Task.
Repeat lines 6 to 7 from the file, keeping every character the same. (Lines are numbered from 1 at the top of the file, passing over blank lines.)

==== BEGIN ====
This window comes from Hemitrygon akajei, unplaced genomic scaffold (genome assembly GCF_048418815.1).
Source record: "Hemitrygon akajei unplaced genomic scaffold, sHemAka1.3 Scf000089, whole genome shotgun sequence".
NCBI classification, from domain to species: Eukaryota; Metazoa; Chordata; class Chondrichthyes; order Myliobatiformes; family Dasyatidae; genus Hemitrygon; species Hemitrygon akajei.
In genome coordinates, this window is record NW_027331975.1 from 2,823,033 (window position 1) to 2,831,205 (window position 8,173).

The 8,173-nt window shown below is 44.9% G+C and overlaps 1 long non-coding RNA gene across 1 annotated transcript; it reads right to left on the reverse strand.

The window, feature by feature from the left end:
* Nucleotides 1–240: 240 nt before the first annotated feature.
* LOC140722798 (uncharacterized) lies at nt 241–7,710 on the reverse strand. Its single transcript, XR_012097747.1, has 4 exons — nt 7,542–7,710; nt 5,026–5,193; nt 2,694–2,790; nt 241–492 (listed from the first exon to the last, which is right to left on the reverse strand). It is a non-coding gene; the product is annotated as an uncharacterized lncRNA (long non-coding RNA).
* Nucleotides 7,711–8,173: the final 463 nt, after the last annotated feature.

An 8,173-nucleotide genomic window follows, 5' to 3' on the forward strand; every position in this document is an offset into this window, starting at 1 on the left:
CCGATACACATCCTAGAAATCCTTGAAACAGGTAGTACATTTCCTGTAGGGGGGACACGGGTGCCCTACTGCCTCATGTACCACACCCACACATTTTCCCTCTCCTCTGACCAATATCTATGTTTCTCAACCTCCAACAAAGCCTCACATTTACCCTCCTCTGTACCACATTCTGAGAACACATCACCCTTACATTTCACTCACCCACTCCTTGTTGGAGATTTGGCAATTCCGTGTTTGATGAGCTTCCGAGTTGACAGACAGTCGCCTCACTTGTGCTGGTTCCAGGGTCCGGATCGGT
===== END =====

The window, feature by feature from the left end:
* Nucleotides 1–240: 240 nt before the first annotated feature.